Uncomplicate Your Competencies

Organizations today are embracing anew the concept of “competencies” and training to them.  This concept has been around for decades, and with the current labor shortage, it’s high time it returned to favor!  Let’s take a brief look at competencies, the behaviors they enable, and how best to train them.

First, the term competency, as it relates to business, refers to a set of knowledge, skills, behaviors, attitudes, and characteristics that lead to producing distinguished results1.  A competency enables an individual to accomplish something consistently across different environments and settings2.  Competencies can come in three different categories.  They are:

  • Functional Competencies – these are skills or abilities that are specific to a job or industry.  For example, lawyers require different functional competencies than do surgeons.
  • Personal Competencies – often referred to as “soft skills” these include communication skills, learning agility, and problem-solving skills.
  • Business Competencies – include the ability to apply a business focus to a skill, including critical thinking applied to financial acumen.

So, how do you teach these competencies?  According to the National Skills Center of Australia, “competency-based training is a structured approach to training and assessment that is directed toward achieving specific outcomes. It is about assisting individuals to acquire skills and knowledge so they are able to perform a task to a specified standard under certain conditions.”

Enough of the definitions.  The down and dirty is this:  What’s the best way to train new skills to my employees?  The Behavior Skills Training (BST) method.  Although this method has been around for nearly 60 years, it is unclear it originated.  The BST is a four-step approach to teaching new skills.

  1. Instruction – The first step is providing the employee with a clear description of the skill or behavior you expect them to exhibit.  When training adults, this includes providing motivation for the learning.  Malcolm Knowles’ principles of adult learning theory loosely state that adults “need to know why they need to know” before embracing training for new skills or behaviors3.  So, explain in detail what the new skill or behavior is, what it looks like, how it is to be accomplished, when it is to be used, and how it benefits the learner.  I like to think of this step as TEACH.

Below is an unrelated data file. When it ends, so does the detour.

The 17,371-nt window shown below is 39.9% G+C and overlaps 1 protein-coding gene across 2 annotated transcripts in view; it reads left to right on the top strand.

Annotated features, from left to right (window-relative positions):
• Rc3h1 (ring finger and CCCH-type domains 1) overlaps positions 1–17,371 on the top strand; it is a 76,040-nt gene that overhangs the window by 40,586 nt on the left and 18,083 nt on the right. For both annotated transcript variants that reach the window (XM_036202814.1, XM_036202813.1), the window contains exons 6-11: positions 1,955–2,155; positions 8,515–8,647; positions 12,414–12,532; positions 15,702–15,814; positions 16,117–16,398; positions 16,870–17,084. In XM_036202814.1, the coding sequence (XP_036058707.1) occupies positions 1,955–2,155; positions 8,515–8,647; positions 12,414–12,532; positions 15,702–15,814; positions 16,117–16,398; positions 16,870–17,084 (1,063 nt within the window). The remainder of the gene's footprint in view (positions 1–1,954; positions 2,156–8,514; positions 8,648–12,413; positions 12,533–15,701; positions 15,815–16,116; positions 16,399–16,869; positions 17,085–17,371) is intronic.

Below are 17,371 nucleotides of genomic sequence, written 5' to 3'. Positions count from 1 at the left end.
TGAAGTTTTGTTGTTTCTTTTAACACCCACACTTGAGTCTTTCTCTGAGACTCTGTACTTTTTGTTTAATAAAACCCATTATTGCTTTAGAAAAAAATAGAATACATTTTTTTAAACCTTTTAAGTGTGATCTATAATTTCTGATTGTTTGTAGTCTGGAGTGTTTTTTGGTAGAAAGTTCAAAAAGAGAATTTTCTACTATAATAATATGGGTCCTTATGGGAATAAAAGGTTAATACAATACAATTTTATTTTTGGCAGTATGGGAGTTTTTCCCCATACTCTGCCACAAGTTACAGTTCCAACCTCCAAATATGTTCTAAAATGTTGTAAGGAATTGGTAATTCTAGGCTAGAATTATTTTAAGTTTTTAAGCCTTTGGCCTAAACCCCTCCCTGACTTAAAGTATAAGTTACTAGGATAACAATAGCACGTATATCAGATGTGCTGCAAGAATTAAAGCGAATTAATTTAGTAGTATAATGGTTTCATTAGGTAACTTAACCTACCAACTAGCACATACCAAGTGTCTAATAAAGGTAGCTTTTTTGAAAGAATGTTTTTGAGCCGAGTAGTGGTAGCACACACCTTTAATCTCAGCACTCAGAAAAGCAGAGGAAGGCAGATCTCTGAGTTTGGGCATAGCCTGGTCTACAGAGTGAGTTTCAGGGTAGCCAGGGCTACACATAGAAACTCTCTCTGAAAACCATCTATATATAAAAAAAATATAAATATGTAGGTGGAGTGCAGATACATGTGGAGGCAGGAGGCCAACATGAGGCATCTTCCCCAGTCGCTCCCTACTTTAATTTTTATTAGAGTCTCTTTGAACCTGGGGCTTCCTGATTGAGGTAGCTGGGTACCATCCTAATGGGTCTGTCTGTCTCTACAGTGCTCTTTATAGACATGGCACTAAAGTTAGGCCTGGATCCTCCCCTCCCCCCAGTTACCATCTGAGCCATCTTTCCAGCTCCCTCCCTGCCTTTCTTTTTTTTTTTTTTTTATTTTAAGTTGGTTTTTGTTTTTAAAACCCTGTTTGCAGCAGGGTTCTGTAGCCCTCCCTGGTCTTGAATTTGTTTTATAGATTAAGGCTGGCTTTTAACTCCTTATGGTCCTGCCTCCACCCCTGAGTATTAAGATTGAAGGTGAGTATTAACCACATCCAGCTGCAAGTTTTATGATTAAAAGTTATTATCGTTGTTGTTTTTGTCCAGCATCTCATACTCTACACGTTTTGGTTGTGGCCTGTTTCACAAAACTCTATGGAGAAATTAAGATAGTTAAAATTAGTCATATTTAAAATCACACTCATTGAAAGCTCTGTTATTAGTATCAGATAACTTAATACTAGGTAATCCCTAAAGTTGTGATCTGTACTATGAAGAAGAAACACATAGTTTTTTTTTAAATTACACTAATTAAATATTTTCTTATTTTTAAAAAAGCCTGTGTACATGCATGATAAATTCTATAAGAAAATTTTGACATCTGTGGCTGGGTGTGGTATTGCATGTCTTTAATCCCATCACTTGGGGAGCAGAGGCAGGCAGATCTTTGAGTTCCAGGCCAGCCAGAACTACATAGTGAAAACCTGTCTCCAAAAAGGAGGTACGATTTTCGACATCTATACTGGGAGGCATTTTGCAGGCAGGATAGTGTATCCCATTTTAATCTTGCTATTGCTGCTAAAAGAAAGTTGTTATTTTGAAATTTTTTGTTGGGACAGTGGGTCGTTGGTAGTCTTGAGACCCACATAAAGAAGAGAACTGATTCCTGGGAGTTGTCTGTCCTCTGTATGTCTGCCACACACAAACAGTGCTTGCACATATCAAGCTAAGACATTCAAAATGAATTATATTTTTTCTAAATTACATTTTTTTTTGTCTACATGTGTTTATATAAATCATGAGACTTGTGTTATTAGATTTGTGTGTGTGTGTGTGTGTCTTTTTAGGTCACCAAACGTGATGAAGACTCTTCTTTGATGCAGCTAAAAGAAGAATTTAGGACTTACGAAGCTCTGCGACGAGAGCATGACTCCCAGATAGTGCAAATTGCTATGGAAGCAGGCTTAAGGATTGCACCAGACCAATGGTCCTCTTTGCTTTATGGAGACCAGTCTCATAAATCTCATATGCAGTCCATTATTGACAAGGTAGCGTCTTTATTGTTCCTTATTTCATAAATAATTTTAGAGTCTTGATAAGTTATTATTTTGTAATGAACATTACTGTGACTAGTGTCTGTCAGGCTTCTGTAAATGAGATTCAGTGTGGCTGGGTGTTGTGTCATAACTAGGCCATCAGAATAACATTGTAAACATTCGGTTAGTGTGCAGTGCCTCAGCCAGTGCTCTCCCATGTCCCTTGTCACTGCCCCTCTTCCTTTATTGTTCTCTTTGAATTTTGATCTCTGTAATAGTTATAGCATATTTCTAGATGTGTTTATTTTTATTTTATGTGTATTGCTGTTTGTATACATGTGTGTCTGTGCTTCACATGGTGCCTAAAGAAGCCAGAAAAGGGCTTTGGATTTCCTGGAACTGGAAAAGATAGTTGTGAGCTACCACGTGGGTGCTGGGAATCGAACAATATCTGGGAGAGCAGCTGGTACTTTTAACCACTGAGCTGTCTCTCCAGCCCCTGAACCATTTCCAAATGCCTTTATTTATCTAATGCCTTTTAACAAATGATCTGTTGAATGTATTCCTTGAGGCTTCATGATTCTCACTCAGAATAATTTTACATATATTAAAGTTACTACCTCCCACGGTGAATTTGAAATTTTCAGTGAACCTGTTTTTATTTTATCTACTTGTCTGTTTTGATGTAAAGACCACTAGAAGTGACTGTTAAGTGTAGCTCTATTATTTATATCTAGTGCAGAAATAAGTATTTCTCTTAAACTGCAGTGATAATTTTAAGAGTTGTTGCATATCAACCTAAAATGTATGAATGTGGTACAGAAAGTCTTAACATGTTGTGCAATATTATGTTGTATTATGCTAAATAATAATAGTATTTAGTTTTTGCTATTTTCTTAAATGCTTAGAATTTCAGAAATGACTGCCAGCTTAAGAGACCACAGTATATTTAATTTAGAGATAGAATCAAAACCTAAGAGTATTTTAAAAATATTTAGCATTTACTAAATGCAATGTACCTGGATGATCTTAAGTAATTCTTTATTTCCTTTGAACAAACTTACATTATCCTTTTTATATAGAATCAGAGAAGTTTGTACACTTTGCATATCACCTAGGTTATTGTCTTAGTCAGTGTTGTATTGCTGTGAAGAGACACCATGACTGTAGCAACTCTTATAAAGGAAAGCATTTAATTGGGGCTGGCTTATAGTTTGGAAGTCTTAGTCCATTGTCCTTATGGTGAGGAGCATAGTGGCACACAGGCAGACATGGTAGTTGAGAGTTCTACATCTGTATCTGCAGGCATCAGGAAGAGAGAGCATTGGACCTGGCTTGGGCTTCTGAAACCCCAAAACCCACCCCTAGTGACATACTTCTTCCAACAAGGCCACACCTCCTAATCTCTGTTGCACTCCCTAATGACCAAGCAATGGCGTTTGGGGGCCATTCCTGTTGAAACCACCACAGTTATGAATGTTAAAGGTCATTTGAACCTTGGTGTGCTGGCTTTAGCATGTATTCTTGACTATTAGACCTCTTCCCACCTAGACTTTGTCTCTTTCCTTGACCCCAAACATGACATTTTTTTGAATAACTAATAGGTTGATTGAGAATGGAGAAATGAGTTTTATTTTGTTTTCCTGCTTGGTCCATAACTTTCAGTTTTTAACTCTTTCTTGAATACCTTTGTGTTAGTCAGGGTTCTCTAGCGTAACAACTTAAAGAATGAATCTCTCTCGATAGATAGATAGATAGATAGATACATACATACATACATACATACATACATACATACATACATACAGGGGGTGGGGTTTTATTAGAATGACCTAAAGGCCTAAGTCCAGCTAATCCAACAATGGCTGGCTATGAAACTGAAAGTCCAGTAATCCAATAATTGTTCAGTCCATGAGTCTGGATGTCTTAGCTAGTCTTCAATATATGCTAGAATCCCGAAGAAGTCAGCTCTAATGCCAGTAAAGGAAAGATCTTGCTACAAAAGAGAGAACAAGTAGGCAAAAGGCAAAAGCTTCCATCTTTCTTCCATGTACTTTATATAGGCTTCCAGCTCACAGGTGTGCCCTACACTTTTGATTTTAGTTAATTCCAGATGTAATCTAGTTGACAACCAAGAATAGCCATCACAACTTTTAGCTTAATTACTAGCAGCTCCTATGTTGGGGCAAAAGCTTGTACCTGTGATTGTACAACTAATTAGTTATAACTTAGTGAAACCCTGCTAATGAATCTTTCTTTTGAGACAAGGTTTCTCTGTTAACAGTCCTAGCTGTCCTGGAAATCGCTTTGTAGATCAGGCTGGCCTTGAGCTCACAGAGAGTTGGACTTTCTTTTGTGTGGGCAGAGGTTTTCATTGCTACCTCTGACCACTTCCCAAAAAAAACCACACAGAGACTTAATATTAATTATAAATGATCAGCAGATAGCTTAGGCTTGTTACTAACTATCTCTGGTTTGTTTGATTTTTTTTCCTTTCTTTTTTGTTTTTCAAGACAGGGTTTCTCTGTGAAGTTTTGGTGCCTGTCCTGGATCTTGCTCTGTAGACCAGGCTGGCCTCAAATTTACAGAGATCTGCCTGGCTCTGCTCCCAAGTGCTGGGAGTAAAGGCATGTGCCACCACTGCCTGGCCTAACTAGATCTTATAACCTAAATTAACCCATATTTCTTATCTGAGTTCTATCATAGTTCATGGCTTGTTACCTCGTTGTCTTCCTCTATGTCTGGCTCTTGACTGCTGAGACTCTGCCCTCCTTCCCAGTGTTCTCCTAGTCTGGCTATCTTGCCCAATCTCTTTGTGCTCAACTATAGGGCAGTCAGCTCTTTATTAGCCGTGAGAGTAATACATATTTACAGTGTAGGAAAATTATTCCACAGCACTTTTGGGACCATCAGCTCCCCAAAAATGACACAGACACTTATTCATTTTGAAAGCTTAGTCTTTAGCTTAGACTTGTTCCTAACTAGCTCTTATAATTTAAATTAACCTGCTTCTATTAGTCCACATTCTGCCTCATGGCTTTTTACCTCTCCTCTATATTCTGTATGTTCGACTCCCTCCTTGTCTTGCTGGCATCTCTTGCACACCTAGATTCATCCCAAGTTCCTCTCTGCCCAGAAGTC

1. Modeling – Next, you want to demonstrate the new skill or behavior for the employee.  While this has traditionally been done in-person, in today’s environment you may be able to do this virtually through an online meeting.  The key here is for the employee to see and hear how the new skill or behavior is done by someone already possessing it.  You may consider this step as SHOW. 
  1. Rehearsal or Practice – Now that the employee has grasped the new knowledge required for the skill or behavior and “seen it in action” (preferably multiple times in different environments), now it’s time for the employee to give it a try.  You’ve heard the old saying; “Practice Makes Perfect” and that is what applies here.  Repetitive practice in different environments will build the “muscle memory” required to internalize the new skill or behavior.  
  1. Feedback – The final step is providing feedback to the employee.  Giving them specific and timely (read that immediate!) feedback about what they did right and/or wrong will help to build the skills into a person’s abilities.  Don’t forget that positive reinforcement is a powerful tool in this step – as everyone likes to know when they are meeting and exceeding expectations!

Why does all this matter?    I’ll give you three reasons.  First, an organization’s employees build the right competencies, they will drive better business results including superior market share and a competitive advantage.  Second, competencies outlive job tasks so employees will keep, modify, and reuse their competencies as their career and responsibilities grow – making competency training a great long-term investment.  Finally, competencies support organizational missions and cultures.  There are very different competencies required in an organization with a “best in class service” mission versus one with a “every day low price” mission.  Your organization not only will benefit from competency-based training, you need it to survive! 

1William J. Rothwell and Jim M. Graber, Competency-Based Training Basics (New York: ASTD, 2010)
2Dr.Leann Kang Pereira, Teaching Behavioral Competency with High Quality Content (Emtrain, June 21, 2021)
3 Six Principles of Andragogy – Malcolm Knowles http://brilliantlearningsystems.com/category/principles-of-andragogy/
4 Erin Melvin, Getting Started With Competency-Based Training (CBT) (eLearning Industry, June 9, 2018)